While we agree that a triable issue of fact exists whether Melendrez’s exposure to asbestos at home arose out of and in the course of his employment with Ameron, that issue is not material to the viability of Ameron’s defense of workers’ compensation exclusivity. It is undisputed that Melendrez’s exposure to asbestos in his employment with Ameron substantially contributed to his mesothelioma. Therefore, under the contributing cause standard applicable in workers’ compensation law, his mesothelioma is covered by workers’ compensation, and his separate exposure at home does not create a separate injury outside workers’ compensation coverage. Thus, plaintiffs’ lawsuit is barred by workers’ compensation exclusivity.

Summary Judgment Principles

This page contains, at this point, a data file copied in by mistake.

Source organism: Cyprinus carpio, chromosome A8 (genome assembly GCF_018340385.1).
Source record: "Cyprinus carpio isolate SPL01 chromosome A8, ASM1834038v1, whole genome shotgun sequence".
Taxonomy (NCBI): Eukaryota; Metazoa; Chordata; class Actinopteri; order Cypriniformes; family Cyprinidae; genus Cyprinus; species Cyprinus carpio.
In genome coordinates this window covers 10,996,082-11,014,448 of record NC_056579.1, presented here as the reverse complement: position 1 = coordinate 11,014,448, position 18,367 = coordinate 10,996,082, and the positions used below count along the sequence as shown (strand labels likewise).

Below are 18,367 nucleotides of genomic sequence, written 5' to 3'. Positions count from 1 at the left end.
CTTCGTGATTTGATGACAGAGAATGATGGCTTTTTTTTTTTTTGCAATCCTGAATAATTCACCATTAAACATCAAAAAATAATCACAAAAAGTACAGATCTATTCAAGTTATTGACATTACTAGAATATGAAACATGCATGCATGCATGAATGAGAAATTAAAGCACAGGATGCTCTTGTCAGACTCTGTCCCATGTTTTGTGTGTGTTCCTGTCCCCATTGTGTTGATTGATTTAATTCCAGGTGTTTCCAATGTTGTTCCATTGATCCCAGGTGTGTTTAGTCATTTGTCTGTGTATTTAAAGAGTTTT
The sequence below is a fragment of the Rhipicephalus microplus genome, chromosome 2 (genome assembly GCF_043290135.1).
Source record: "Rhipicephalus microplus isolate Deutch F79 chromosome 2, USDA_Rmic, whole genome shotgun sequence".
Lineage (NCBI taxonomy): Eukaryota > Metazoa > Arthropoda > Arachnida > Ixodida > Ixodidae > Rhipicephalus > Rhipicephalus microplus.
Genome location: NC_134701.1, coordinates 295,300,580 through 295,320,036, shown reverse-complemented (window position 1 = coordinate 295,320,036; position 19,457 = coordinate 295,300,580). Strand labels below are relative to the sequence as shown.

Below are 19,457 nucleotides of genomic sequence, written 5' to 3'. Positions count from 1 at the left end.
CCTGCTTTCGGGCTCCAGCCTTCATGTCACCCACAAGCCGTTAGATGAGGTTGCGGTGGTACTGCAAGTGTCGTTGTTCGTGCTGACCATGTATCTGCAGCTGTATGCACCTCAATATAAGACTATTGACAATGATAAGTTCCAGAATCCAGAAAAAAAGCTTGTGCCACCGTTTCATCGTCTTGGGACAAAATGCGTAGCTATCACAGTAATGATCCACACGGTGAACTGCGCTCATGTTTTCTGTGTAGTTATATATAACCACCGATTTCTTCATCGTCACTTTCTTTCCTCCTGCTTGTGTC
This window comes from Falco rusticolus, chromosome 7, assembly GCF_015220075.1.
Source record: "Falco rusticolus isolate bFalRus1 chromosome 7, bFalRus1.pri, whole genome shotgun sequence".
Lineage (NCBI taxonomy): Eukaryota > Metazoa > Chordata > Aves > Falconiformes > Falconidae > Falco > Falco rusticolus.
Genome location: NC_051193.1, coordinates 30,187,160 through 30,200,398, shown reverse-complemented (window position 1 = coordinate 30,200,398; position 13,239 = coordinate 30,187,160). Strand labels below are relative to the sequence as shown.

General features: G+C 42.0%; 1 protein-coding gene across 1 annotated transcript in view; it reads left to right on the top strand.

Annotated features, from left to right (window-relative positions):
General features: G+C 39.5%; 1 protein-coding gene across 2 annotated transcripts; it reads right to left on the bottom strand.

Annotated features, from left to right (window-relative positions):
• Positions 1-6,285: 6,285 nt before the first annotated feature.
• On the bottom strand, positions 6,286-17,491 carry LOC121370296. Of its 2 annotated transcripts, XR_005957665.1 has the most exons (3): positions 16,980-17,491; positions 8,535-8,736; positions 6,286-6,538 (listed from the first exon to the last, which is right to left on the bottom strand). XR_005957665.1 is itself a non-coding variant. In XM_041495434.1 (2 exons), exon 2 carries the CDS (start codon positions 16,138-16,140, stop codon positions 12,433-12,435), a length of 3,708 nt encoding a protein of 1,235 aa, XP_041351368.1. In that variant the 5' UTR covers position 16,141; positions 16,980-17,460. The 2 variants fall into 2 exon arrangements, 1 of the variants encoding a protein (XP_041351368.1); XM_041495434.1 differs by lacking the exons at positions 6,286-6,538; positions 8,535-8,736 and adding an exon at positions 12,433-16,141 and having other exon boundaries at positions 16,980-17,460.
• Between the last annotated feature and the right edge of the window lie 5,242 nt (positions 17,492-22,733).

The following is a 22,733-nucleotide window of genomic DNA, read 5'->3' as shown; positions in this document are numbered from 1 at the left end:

“A defendant moving for summary judgment must show either (1) that one or more elements of the plaintiff’s cause of action cannot be established, or (2) ‘that there is a complete defense to that cause of action.’ [Citation.] The burden on a defendant moving for summary judgment based upon the assertion of an affirmative defense is heavier than the burden to show one or more elements of the plaintiff’s cause of action cannot be established. Instead of merely submitting evidence to negate a single element of the plaintiff’s cause of action, or offering evidence such as vague or insufficient discovery responses that the plaintiff does not have evidence to create an issue of fact as to one or more elements of his or her case [citation], ‘the defendant has the initial burden to show that undisputed facts support each element of the affirmative defense’ [citations]. The defendant must demonstrate that under no hypothesis is there a material factual issue requiring trial. [Citation.] If the defendant does not meet this burden, the motion must be denied. Only if the defendant meets this burden does ‘the burden shift[] to plaintiff to show an issue of fact concerning at least one element of the defense.’ [Citation.]” (Anderson v. Metalclad Insulation Corp. (1999) 72 Cal.App.4th 284, 289-290.)